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Beware of Business Email Compromise – It Could Cost You!
By Mike Volin, Vice President – Legal at Title Resource Group
If you are in the real estate industry, you probably know someone who has gotten the call – or unfortunately, you may have gotten the call.  Sometimes the homebuyer is the victim; other times it is the sales agent or title company.  In any case, the calls always end the same: “Wait what?  Are you telling me that they wired $50,000 to some hacker?  What do we do now?  How do we stop this from happening again?”

“Business E-mail Compromise” scams target companies and industries, like real estate, that regularly transfer funds via wire.  In the typical real estate industry version of the scam, the villain might pose as a title company employee and e-mail the buyer with a last minute change to the instructions on where to send money needed to close.  Or they might pose as the seller and send an e-mail to the title company asking that seller’s proceeds be sent to a new account.  In some cases the e-mail comes from the real account – because the villain has gained access somehow – or it comes from an account made to look like a real account: so instead of the e-mail being jane.agent@jane-realty.com it might add an extra letter – so it would have an extra “l” in realty.

The FBI reported that in 2015 and 2016 there was more than a 2000% increase in identified exposed losses due to Business E-mail Compromise.  To protect yourself and your customers, the FBI recommends increased awareness and understanding.  Some specific recommendations from the FBI are:
  • Avoid free web-based e-mail accounts: Establish a company domain name and use it to establish company e-mail accounts in lieu of free, web-based accounts.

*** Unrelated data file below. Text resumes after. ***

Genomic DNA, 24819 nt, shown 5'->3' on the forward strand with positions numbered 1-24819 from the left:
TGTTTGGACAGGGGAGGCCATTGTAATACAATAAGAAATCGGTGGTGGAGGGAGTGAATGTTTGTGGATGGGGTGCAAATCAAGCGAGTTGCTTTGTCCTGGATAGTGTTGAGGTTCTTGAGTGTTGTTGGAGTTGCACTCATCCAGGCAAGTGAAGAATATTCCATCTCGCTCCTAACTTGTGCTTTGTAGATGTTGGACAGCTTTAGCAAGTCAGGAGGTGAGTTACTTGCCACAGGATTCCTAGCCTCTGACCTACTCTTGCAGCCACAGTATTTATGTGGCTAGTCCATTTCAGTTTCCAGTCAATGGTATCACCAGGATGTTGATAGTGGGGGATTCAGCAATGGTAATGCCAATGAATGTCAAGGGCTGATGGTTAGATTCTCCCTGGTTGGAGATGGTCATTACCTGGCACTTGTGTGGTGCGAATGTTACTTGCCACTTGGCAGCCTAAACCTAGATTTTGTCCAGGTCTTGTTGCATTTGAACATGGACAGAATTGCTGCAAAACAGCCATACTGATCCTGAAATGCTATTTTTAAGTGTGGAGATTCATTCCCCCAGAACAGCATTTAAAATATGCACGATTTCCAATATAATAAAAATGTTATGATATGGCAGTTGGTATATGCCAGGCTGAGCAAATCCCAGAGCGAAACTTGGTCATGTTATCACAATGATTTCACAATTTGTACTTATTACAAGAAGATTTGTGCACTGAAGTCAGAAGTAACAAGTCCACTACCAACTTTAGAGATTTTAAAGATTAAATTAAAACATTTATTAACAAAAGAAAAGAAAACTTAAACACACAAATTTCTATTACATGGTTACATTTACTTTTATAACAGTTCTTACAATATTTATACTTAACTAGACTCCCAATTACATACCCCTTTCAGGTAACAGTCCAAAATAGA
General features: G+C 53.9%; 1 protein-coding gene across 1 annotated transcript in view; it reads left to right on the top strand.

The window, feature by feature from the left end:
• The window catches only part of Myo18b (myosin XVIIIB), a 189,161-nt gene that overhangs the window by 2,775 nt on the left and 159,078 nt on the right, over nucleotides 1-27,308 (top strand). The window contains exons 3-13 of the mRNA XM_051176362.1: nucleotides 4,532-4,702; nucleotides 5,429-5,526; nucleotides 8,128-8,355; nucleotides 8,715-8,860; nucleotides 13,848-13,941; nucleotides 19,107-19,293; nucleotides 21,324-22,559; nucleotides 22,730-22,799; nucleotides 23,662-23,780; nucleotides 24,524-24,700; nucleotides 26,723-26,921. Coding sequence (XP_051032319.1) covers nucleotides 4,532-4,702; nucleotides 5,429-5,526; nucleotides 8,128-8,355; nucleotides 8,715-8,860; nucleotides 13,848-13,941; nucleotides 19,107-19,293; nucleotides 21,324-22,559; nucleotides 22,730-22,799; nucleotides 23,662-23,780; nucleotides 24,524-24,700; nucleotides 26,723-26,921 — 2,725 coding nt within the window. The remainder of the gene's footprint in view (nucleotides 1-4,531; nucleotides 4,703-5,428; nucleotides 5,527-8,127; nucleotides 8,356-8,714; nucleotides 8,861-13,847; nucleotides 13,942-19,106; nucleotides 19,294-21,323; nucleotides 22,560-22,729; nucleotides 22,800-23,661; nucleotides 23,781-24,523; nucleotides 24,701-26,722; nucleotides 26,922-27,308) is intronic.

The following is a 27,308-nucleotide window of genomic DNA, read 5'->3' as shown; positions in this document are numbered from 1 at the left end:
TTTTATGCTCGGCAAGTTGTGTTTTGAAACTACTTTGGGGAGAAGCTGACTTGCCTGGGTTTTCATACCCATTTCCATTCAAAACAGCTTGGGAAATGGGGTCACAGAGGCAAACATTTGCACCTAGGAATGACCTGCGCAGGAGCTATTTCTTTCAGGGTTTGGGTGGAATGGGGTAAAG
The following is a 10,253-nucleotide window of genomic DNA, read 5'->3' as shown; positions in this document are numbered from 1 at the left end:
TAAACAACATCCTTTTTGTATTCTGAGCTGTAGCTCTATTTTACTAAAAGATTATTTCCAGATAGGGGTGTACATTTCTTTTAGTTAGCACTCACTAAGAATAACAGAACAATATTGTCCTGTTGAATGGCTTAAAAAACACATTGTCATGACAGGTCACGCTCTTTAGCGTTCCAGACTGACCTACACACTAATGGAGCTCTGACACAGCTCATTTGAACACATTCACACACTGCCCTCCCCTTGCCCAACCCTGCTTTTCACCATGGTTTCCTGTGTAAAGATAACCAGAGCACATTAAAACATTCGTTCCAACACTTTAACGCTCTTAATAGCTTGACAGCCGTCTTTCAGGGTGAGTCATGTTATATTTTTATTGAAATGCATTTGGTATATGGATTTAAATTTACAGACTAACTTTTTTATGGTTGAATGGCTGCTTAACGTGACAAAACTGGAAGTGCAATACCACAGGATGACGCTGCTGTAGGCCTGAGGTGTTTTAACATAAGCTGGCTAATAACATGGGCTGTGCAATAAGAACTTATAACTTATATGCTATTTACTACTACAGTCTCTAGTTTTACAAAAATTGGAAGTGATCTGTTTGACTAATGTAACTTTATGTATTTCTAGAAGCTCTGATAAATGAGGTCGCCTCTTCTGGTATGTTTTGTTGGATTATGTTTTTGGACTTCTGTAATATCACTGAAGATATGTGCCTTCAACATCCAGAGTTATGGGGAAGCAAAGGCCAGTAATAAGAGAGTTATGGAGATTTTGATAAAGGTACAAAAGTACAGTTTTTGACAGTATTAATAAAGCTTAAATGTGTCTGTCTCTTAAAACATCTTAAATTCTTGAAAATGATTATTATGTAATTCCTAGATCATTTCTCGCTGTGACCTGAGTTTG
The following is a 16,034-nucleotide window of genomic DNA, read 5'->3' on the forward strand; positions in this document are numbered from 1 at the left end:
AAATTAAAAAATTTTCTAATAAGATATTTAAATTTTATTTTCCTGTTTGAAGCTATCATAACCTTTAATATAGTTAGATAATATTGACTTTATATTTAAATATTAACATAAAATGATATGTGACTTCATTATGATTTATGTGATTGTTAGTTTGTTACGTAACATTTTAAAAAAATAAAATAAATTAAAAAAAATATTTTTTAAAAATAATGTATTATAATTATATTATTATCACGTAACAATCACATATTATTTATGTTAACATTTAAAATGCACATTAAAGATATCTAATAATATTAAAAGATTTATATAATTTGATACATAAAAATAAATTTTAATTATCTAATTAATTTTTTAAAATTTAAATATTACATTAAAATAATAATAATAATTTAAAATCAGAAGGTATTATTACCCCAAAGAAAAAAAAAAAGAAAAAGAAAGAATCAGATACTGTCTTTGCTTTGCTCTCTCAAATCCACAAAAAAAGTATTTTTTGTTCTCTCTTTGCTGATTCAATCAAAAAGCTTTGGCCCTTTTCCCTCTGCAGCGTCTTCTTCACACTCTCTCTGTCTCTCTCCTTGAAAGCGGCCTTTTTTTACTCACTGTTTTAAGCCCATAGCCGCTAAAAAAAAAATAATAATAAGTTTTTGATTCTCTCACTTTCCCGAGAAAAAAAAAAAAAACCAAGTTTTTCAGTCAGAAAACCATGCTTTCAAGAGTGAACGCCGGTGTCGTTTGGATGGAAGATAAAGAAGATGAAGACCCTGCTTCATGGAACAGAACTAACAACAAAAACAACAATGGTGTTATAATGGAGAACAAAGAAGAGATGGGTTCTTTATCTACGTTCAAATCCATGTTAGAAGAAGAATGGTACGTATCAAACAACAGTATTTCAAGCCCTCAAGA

• Consider additional IT and financial security procedures, including the implementation of a two-step verification process.
  • Immediately report and delete unsolicited e-mail (spam) from unknown parties. DO NOT open spam e-mail, click on links in the e-mail, or open attachments. These often contain malware that will give subjects access to your computer system.
  • Beware of sudden changes in business practices. For example, if a current business contact suddenly asks to be contacted via their personal e-mail address when all previous official correspondence has been through company e-mail, the request could be fraudulent. Always verify via other channels that you are still communicating with your legitimate business partner.
  • Confirm requests for transfers of funds. When using phone verification as part of two-factor authentication, use previously known numbers, not the numbers provided in the e-mail request.
  • Carefully scrutinize all e-mail requests for transfers of funds to determine if the requests are out of the ordinary.
If you or someone involved in the transaction falls victim to a scam, you need to move quickly, as the longer you wait, the less chance there is to recover the funds.  The FBI recommends that you:
  • Contact your financial institution immediately upon discovering the fraudulent transfer
  • Request that your financial institution contact the corresponding financial institution where the fraudulent transfer was sent
  • Contact your local Federal Bureau of Investigation (FBI) office if the wire is recent. The FBI, working with the United States Department of Treasury Financial Crimes Enforcement Network, might be able to help return or freeze the funds
  • File a complaint, regardless of dollar loss, at www.IC3.gov 
For more tips from the FBI on how to avoid being a victim, and what to do if you get scammed, go to www.justice.gov and look at the publication titled “Best Practices for Victim Response and Reporting of Cyber Incidents.” 

Sadly, these types of scams are not going away and will likely get worse.  Only through education and vigilance can you put you and your customers in the best position to avoid becoming a victim.

Note: This story originally ran in the June 2017 edition of RESPRO eNews.

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